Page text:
We took a call today from somebody trying to send a large file (48MB) to one of their clients. The email appeared to be ‘stuck’ in the outbox (in fact it was actually being sent) and it was blocking other emails from being sent. These were problems for the user, but in our view would have presented an even greater problem for the recipient of this email. We were able to unblock the email by gracefully disconnecting the email client from the server and then deleting the email from the queue. But our client needed to get that email sent straight away.
The problems with sending large emails…
Email was not designed to send any files, let alone large ones. That has changed now of course, but it is unacceptable to send large files by email. We would suggest that 5-10 MB is a reasonable size for occasional and urgent files, 20 MB should be the absolute limit.
Just because you may have a fast Internet connection, the recipient of the email may not do. There are plenty of people in this country on dial-up – or as I saw recently – on a half megabit broadband connection. If you send a 48MB file to someone on slow broadband it might take 15 to 30 minutes to download at the other end. The chances are that the recipient would think their computer had crashed and would potentially stop all users on that network being able to send or receive email or browse the web for half an hour. Imagine how popular you would be if you brought your customers network to a halt!
In any case, there are plenty of people who have limits on the size of files they can send and receive. Something like a 20MB limit is usual, but a 5MB limit is common when people do things on the cheap. Even if the email I descibed above had been sent it would probably bounce back because it was too large.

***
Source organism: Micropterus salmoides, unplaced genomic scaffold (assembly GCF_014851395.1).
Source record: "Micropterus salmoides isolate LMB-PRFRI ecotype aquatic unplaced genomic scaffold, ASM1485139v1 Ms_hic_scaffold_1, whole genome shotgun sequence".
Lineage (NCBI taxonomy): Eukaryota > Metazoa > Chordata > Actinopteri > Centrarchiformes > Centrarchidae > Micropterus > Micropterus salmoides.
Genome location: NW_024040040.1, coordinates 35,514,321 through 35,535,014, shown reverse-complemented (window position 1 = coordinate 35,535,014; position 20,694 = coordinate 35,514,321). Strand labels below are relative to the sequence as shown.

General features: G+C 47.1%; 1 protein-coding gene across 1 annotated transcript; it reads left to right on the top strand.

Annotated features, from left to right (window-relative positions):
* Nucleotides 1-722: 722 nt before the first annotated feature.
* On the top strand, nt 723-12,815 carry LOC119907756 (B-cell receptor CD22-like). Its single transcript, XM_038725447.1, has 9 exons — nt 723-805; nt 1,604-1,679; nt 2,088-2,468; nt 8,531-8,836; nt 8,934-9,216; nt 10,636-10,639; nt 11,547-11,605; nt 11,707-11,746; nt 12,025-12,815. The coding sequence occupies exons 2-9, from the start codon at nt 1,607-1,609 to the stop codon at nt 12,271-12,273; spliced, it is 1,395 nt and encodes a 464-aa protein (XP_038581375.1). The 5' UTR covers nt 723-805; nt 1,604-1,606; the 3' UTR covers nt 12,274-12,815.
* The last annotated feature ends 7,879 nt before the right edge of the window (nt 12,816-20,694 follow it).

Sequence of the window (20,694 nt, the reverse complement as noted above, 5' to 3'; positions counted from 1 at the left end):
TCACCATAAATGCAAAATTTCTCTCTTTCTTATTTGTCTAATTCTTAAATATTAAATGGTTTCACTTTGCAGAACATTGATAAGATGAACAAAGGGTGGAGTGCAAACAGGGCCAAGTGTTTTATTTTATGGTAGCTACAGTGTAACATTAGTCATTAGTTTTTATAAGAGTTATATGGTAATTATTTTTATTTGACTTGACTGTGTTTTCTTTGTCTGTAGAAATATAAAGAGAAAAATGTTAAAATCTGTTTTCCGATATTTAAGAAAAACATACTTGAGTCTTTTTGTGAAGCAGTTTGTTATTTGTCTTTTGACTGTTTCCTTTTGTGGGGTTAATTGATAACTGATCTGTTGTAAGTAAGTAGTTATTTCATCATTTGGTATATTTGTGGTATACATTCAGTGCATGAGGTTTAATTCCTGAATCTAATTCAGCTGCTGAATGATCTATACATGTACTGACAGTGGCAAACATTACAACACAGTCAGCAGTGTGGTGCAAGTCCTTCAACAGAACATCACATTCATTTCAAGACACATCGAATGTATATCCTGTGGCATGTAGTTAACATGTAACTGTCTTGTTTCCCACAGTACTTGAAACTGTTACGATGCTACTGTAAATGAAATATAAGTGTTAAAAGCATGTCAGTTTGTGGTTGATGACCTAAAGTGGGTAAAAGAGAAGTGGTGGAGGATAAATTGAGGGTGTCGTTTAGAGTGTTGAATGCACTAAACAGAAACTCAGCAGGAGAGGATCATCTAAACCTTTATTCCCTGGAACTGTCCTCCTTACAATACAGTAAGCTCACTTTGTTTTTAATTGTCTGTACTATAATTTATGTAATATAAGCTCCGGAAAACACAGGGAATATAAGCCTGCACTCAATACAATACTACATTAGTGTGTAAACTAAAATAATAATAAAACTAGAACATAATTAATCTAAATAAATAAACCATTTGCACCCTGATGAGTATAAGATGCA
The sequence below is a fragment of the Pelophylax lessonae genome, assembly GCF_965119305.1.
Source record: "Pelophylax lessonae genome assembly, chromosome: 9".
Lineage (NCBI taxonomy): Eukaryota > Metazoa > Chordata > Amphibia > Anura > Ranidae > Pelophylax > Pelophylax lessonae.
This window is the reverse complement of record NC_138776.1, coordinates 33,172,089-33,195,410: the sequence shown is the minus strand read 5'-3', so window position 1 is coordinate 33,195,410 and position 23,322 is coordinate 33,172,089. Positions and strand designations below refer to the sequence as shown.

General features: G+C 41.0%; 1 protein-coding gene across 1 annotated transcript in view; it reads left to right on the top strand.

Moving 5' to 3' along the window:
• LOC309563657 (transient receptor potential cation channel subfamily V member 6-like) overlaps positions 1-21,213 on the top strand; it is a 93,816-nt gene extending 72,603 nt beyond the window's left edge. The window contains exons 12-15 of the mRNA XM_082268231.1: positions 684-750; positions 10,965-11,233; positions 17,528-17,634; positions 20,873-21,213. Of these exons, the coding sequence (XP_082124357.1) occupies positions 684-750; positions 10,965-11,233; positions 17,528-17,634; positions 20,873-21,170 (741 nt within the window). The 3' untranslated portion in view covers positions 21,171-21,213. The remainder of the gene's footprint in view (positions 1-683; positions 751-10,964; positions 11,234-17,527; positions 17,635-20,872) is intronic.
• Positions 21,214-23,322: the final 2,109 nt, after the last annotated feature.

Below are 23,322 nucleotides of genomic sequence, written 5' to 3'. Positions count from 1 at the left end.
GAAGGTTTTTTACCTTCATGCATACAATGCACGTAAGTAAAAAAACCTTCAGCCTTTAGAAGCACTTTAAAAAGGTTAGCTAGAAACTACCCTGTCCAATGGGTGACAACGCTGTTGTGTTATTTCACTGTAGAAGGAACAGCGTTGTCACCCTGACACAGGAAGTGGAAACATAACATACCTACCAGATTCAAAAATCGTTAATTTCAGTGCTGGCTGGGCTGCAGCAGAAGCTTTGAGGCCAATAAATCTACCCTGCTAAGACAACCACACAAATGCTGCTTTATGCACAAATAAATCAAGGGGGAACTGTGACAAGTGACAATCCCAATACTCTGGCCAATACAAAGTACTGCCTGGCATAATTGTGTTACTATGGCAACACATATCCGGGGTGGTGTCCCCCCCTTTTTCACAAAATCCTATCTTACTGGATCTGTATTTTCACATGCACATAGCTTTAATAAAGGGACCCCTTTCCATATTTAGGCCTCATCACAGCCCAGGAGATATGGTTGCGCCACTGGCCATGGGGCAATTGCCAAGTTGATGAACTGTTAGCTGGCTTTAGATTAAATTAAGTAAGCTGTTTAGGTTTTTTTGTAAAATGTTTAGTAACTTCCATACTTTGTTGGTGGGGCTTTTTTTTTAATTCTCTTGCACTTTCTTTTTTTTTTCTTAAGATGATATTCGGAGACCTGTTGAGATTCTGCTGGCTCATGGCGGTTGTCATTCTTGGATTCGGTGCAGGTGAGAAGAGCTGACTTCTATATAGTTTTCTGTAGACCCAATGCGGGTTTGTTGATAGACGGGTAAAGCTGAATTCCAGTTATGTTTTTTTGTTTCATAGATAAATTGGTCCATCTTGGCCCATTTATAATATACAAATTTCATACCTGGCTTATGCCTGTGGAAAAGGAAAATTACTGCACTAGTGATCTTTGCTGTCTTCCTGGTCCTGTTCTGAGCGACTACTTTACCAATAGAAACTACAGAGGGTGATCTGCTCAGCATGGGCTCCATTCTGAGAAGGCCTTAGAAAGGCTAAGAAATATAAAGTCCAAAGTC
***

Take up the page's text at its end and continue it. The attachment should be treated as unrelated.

Some files can be made smaller using file compression tools such as WinZip, but some files do not compress well. Typically ‘image rich’ files such as video, photographs and presentations can not be compressed by much, if at all.
The technical amongst us would get around this problem by uploading files to a server on the internet using something called FTP, and sending a link to that file by email, so it can be downloaded by someone else at their leisure. This upload / send link / download process does require a level of expertise that most small business owners would not have the time to learn.
The alternative we suggested to our client was to use a free of charge ‘dropsend’ account. This service (and others like it) allows you to send your large emails but using their systems as the middleman.
What actually happens is that you fill in an email form, attach your file which gets uploaded to the dropsend server and then the dropsend system emails a link to the file which can be manually downloaded by the recipient.
There are a variety of similar systems available but the only one we have tried is dropsend – that is why I am mentioning it here. At time of writing, dropsend allows you to send 5 large emails per month using their system – if you want to send more then you have to upgrade to a ‘paid’ account.
DROPSEND (UK Based)